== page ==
3. Don’t go to bed angry.

Do not go to bed angry.

When I first wanted to get married, my relationship was not perfect and I set out to fix it the best that I could. The first thing that I learned is that is perfectly acceptable to go to bed angry.

Two people trying to resolve a disagreement when they are tired and irritable is more likely to make things worse. People think more clearly when they…

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3 reasons Chicago Cubs fans can look forward to 2015

Maybe Cubs Fans won’t have their hearts completely broken next year?

For The Win

(USA TODAY Sports Images) (USA TODAY Sports Images)

The Chicago Cubs were mathematically eliminated from postseason contention over the weekend. And though it’s tough to predict immediate success for a club that has now gone more than a century without a World Series title, Cubs fans have plenty to be excited about for 2015 and beyond.

Here are three reasons they can be optimistic for 2015:

1. They have tons of young talent

Anthony Rizzo and Starlin Castro (USA TODAY Sports Images) Anthony Rizzo and Starlin Castro (USA TODAY Sports Images)

The Cubs enter the offseason with a pair of young All-Stars locked up to team-friendly deals through 2019 in slugger Anthony Rizzo and shortstop Starlin Castro and a wealth of promising talent that should soon pay dividends at the big-league level.

Though it’s unlikely that all of Arismendy Alcantara, Javier Baez, Kris Bryant, Addison Russell and Jorge Soler will prove bona fide stars or even legitimate every day players in the Majors…

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The 8 Best On-Screen Real Estate Roles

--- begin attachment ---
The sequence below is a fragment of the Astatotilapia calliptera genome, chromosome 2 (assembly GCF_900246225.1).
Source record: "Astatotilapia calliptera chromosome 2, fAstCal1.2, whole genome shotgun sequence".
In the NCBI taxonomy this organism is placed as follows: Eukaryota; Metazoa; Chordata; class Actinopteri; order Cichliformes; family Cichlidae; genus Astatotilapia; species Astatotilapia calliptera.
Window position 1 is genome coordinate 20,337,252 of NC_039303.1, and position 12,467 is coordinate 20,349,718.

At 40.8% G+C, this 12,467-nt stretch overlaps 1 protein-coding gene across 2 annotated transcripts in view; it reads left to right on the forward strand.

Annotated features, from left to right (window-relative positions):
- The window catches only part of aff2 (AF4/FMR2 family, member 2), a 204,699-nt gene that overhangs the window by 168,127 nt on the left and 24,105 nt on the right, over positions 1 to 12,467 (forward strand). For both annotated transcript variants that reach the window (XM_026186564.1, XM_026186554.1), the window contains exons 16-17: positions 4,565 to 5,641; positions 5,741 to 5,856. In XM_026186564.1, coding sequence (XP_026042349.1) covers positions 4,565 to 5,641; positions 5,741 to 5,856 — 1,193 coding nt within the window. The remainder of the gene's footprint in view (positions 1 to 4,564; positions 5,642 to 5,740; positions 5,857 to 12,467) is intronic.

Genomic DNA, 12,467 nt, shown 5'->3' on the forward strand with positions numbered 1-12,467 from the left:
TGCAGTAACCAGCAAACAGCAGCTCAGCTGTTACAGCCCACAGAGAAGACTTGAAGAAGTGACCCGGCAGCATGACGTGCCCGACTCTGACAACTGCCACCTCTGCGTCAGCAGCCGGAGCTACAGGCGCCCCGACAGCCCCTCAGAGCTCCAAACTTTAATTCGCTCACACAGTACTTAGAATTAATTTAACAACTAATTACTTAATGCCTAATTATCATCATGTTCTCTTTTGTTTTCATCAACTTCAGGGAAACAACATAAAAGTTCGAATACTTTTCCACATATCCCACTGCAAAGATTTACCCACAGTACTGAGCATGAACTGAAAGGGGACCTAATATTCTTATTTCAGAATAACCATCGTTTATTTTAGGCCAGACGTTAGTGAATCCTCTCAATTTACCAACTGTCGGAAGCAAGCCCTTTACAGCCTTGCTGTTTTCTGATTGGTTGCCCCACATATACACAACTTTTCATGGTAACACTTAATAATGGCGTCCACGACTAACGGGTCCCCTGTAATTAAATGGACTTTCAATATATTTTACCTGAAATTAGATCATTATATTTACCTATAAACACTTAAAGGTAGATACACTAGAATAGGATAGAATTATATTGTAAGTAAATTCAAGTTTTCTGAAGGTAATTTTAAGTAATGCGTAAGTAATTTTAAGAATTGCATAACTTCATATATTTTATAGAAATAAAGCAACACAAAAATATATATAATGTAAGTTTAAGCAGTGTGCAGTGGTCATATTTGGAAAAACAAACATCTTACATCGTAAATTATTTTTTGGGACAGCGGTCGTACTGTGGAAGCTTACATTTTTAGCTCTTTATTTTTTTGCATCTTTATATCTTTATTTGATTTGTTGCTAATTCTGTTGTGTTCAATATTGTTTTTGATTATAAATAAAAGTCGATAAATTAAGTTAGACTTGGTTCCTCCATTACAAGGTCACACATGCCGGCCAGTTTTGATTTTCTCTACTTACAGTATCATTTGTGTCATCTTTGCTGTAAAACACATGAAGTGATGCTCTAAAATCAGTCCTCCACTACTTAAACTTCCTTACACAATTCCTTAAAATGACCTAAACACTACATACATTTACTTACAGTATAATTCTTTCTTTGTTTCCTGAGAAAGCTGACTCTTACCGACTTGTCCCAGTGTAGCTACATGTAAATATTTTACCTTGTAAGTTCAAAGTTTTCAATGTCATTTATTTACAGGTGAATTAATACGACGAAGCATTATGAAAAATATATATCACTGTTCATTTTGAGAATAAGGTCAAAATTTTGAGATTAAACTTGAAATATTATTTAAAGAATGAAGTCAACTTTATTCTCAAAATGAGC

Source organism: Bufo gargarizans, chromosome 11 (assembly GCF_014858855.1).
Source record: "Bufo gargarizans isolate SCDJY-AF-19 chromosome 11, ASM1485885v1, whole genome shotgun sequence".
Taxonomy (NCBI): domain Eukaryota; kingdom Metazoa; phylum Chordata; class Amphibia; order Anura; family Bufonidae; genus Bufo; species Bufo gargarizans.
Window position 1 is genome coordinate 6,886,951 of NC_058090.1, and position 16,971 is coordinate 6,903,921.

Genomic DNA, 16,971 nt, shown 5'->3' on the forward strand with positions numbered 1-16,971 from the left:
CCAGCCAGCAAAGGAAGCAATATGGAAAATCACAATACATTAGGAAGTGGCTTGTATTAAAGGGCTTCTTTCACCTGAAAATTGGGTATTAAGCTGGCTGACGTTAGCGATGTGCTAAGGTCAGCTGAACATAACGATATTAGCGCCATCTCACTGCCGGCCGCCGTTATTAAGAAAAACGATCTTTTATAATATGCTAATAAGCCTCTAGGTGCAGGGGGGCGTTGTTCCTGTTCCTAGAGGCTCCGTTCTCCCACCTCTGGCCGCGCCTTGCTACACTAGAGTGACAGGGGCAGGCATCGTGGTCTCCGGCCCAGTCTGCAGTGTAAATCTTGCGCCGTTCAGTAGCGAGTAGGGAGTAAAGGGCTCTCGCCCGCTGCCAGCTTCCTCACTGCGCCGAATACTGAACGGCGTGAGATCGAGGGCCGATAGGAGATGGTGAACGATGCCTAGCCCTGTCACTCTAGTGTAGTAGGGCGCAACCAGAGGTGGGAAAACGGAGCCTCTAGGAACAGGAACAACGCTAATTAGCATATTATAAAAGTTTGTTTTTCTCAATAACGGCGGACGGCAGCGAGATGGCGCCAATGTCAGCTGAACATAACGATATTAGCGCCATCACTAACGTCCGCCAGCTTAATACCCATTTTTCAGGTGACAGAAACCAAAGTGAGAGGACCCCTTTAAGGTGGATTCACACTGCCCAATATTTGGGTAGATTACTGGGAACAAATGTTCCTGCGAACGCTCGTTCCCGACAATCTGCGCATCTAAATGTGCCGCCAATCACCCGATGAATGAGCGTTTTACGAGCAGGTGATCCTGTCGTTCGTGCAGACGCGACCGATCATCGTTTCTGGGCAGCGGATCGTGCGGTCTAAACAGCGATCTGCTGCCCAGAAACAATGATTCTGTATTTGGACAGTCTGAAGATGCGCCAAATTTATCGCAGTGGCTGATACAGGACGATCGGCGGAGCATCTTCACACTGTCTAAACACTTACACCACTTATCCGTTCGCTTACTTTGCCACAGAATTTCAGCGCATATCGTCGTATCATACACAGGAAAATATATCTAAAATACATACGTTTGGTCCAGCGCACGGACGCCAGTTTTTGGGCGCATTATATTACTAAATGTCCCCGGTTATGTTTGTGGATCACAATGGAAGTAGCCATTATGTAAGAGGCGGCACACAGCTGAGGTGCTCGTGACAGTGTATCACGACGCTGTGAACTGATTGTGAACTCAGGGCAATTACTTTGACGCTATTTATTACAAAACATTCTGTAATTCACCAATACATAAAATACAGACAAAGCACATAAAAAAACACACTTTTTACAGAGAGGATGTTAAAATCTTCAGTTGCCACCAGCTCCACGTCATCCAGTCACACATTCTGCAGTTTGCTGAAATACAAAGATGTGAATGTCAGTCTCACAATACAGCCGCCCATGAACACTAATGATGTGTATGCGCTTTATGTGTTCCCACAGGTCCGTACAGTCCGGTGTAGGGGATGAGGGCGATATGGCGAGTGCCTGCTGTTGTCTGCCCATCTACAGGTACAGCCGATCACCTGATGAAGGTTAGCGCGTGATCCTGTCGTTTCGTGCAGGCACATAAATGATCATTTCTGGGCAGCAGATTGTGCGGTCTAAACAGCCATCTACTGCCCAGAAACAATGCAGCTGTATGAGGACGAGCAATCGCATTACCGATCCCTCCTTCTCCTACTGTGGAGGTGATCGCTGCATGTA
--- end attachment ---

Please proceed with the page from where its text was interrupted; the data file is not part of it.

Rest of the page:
Real Estate in the movies!
Theater Screen

Real estate can play a big role in the movies. Some of the homes featured in our most memorable movies are
just as unforgettable as the characters. The following list is narrowed down to some of the most notable homes. Real estate can play a big role in the movies. Some of the homes featured in our most memorable movies arejust as unforgettable as the characters. The following list is narrowed down to some of the most notable homes.

#1 – The flat with the blue door from the 1999 film Notting Hill. When Hugh Grant’s character knows that Julia Roberts’ character will be entering his cluttered home, he tries to straighten it up as best he can. There was something charismatic about this residence. The rooftop area looked like a great place to relax, with pretty awesome views of Notting Hill.

#2 -The classic mansion from the 1986 film The Money Pit. This house seemed to be a too-good-to-be-true deal for new home owners, Tom Hanks and Shelley Long – and it was! As soon as they moved into the Long Island home, they discovered that the house had everything from broken staircases to brown water. In the end, the house was transformed into a classically beautiful mansion.